Posted by rightback on June 6th, 2009
Solving time: 13:43
This puzzle was themed around bandleaders, of which an impressive 11 appear in the grid, plus BANDLEADER itself at 21/19dn. The wordplay to the thematic entries (asterisked below) must have been helpful because I managed to work out the ones I hadn’t heard of (about 4), but I imagine a solver with little interest in music would have found this puzzle pretty testing.
I had a few quibbles but these were easily outweighed by the many excellent clues.
[PS: I’m racing the LAMM this weekend and will not be able to respond to any comments until Monday, so apologies in advance for any errors.]
Music of the day: Jazz Club… nice.
* = anagram, “X” = sounds like ‘X’.
|* 1||GOODMAN; (MAN)* in GOON – Eccles was a character in The Goon Show; I think this band leader is Benny Goodman.|
|* 8||HENDRIX; END in ‘HR IX’ (= ‘hour nine’) – I liked the wordplay here (which rightly had a question mark) and the choice of Jimi Hendrix who led a very different kind of band.|
|* 9/10||DUKE [w]ELLINGTON – ‘duke’ is slang for the fist, hence ‘boxer’s glove insert’, which is devious in the extreme but seems perfectly fair. Duke Ellington is maybe the most famous bandleader (Hendrix excluded!) in the puzzle.|
|* 12/20dn||BILLY COTTON – a British bandleader. I think the intended wordplay is Billy Budd (an opera by Benjamin Britten, originally a novel) followed by ‘cotton [bud]’.|
|* 13||TED HEATH – two people, one a bandleader and the other a Prime Minister and Conservative leader (hence ‘blues leader’ – although there’s a missing apostrophe here).|
|15||I SPY – as James Bond might say. I liked this one.|
|16||ABETS; A + B + (SET)* – just an ordinary ‘B’ this time.|
|17||BOND[i] – referring to the famous surfing beach in Australia.|
|18||HELL-BENT – I thought this was brilliant (‘Disinclined?’, with ‘Dis’ = Hell).|
|* 20/12dn||COUNT BASIE; (A BONE IS CUT)* – another candidate for the most famous of the thematic answers. This was the first thematic clue I solved.|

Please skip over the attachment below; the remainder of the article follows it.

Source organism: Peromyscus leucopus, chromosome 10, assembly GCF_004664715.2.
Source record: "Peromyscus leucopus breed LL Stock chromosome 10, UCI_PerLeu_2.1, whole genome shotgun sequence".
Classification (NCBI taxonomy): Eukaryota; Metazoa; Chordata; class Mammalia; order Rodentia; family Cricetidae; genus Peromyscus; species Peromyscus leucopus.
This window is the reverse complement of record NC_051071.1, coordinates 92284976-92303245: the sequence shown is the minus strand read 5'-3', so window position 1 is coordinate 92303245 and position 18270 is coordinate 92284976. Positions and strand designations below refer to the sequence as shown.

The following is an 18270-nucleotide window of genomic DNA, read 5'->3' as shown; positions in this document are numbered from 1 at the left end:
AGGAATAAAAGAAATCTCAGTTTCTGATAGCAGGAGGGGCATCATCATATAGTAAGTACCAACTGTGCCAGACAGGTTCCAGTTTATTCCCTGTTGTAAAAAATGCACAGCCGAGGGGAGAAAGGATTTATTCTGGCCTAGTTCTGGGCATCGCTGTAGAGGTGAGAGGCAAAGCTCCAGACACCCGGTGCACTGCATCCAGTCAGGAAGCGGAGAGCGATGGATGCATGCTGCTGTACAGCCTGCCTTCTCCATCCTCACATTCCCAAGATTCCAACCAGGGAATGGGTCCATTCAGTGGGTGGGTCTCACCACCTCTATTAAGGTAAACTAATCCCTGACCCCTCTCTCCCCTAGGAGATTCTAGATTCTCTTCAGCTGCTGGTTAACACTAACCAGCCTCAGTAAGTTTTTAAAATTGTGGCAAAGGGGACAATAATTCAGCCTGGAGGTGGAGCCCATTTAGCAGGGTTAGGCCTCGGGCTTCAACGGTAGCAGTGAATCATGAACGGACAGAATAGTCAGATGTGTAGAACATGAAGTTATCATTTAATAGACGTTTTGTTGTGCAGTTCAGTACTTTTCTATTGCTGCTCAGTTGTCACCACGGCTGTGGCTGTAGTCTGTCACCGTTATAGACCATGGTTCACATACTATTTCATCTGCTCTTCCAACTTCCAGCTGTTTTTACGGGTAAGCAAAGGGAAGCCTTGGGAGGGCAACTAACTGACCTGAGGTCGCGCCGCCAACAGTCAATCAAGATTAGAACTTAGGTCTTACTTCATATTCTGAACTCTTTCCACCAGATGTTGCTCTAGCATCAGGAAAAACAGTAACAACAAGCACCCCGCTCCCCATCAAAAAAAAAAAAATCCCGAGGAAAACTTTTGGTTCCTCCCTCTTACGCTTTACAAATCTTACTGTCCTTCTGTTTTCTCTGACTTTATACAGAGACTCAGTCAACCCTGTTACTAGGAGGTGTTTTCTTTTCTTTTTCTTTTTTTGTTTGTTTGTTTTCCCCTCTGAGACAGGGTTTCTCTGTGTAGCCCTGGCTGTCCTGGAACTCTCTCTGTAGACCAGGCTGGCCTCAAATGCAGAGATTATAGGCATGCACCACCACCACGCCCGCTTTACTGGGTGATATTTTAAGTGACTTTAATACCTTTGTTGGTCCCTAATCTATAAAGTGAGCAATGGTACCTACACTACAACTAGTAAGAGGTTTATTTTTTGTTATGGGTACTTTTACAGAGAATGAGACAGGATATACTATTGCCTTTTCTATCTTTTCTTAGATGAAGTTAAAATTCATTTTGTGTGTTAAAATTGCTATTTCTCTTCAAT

|21||BRAZIL NUT; BRA + Z[est] + (UNTIL)*|
|* 22||B + ILK – great clue. Acker Bilk was known to me thanks to a terrible joke by my physics teacher who referred to F = BIlk as ‘Acker’s equation’.|
|24||SNEER AT; (TEN’S ERA)*|
|* 25||JOE LOSS; JOE (= ‘Bloggs’) + LOSS (= ‘bereavement’) – founder of the Joe Loss Orchestra. This was a lucky guess for me.|
|* 2||ADDER + LEY – another lucky guess. A ‘ley’ is a straight line in a landscape but I couldn’t make anything of the ‘Cannon and Ball’ reference as I hadn’t heard of Cannonball Adderley and spent some time trying to come up with a word which could follow both words, like ‘fodder’ or something.|
|3||NAMELY; rev. of MAN, + ELY – ‘Rampant’ means ‘standing in profile’, as in a lion rampant, but this doesn’t seem the same as ‘upside down’.|
|4||LEONIDAS; (DELIA’S NO)*|
|5||ODETTE (hidden backwards) – this got a ‘very good’ tick…|
|6||LI[sb]ON – …and so did this. Non-Brits not interested in sport may not know of the British and Irish Lions who are currently touring South Africa.|
|* 11||LYTTELTON; (T,T,T,LONELY)* – “Humph” Lyttelton, jazz musician and presenter of Radio 4’s I’m Sorry I Haven’t A Clue, who died last year.|
|16||AMERICAN; (MAN)* around ERICA|
|17||BLUE (= ‘obscene’) BELL (= ‘clanger’)|
|21,19||BANDLEADER; [c]ANDLE in (BARED)*|
|* 23||LAST (2 defs) – the least confident of my guesses; James Last is a German musician.|